A self-described neighborhood watchman was arrested on Aug. 7 and charged in the shooting death of an unarmed black man outside his home in Raleigh, N.C., according to local reports.
Chad Cameron Copley, 39, was charged with first-degree murder after fatally wounding 20-year-old Kouren-Rodney Bernard Thomas. Copley was taken to the Wake County Detention Center where he is being held without bail.
Prior to the 1 a.m. shooting, Coley had called 911 to complain about “hoodlums” in the neighborhood.
“I am locked and loaded,” he told the dispatcher. “I’m going outside to secure my neighborhood. You need to send PD as quickly as possible.”
He added, “I’m on neighborhood watch. I’m gonna have the neighbors with me. There’s hoodlums out here racing up and down the street. It’s 1 o’clock in the morning, there’s some vandalism.”
Shortly after the shooting, Copley again spoke to 911 dispatchers and said he fired his weapon to protect himself and his family.
“We have a lot of people outside of our house, yelling and shouting profanities,” he said. “I yelled at them, ‘Please leave the premises.’ They were showing a firearm, so I fired a warning shot and we got somebody that got hit.”
When the dispatcher asked Copley, if there was a victim, he stated he wasn’t sure. According to Copley, a white man, armed black males were outside of his home.
According to investigators, Copley fired his shotgun from inside his garage. The News & Observer in Raleigh reported that broken glass was strewn in the front lawn and in the driveway from the blasted window he had shot through. Blood stains were visible approximately 30 feet away from the garage.
Neighbors have disputed Copley’s claims of being a neighborhood watchman. The neighborhood doesn’t have a watch program through the Neuse Crossing Homeowners Association, according to Mike Ellis, a spokesman for the association. If the neighborhood had decided to establish a program, it would have been through the Raleigh police department.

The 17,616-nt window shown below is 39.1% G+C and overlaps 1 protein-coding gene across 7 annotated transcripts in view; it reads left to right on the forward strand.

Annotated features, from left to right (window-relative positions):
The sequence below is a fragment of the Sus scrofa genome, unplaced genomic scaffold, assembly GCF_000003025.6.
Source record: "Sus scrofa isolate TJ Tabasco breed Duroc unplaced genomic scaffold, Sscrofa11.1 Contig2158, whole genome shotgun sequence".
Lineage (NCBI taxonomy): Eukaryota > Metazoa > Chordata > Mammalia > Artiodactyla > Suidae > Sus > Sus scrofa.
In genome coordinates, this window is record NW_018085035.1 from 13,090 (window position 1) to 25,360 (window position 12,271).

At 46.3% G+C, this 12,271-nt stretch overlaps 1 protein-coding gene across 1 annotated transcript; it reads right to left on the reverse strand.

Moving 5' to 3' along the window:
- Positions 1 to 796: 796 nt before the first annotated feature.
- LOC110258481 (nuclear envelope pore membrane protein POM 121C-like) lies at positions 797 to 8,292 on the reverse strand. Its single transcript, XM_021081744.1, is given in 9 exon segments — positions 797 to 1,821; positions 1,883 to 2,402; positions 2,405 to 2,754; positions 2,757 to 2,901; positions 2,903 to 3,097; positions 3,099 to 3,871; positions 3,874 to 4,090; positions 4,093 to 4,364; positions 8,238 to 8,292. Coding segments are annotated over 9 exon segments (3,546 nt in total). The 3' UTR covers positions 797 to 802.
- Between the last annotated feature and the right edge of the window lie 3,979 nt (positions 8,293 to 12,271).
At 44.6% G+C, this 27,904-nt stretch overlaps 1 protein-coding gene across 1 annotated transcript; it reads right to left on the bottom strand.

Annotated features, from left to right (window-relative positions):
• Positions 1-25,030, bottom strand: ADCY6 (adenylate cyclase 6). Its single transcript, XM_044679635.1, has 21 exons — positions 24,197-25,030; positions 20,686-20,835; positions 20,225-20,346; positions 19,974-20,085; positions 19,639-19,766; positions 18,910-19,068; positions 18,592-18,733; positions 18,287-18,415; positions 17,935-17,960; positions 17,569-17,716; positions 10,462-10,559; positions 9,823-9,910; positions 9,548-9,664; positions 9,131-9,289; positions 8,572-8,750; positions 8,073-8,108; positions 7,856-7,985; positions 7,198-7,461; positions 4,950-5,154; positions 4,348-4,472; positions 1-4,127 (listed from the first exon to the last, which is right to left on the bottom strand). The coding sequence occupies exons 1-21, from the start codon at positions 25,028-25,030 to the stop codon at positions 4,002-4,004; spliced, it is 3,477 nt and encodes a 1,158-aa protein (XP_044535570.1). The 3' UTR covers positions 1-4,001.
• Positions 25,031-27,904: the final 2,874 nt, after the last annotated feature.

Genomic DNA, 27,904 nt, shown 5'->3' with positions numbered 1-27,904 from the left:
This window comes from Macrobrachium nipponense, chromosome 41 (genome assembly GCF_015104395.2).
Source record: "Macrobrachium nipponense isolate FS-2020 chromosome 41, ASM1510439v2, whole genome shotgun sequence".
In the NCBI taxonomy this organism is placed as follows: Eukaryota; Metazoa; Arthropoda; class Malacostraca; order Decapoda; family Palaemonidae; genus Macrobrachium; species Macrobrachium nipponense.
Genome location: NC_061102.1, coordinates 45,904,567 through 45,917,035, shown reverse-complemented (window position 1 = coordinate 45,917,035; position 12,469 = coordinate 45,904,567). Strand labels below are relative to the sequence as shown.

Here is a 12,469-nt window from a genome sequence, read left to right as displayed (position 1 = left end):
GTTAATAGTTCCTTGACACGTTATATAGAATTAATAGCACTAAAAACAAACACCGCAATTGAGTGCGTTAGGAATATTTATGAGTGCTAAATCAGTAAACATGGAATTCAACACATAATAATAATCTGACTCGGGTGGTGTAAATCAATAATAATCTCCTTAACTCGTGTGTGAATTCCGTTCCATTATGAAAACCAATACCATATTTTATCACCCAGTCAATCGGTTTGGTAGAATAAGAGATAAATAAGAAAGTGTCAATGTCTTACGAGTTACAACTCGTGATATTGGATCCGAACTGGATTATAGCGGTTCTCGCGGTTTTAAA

“The association is mainly concerned with covenant enforcement and social functions, like mowing the front entrance and fixing things,” Mike Ellis, a spokesman for the association, told the Raleigh News & Observer. “We do not give residents police powers at all. The homeowners association has certain responsibilities and obligations, and none of that can be construed as law enforcement. We can make you mow your lawn but not law enforcement.”
Thomas had been in the neighborhood to attend a house party that was two doors away from Copley’s home.
Copley’s attorney, Raymond C. Tarlton, issued a statement asking for the public not to jump to any conclusions as the case continues to unfold.
“We have seen too many wrongful convictions for anyone or any organization to jump to conclusions on the basis of someone being charged,” Tarlton said.
A GoFundMe page was set up to help the family with funeral costs.
If convicted, Copley could face the death penalty.
The incident draws comparisons to the 2012 shooting of unarmed Florida teen Trayvon Martin who was fatally shot by neighborhood watchman, George Zimmerman.
Zimmerman was acquitted of second-degree murder in 2013.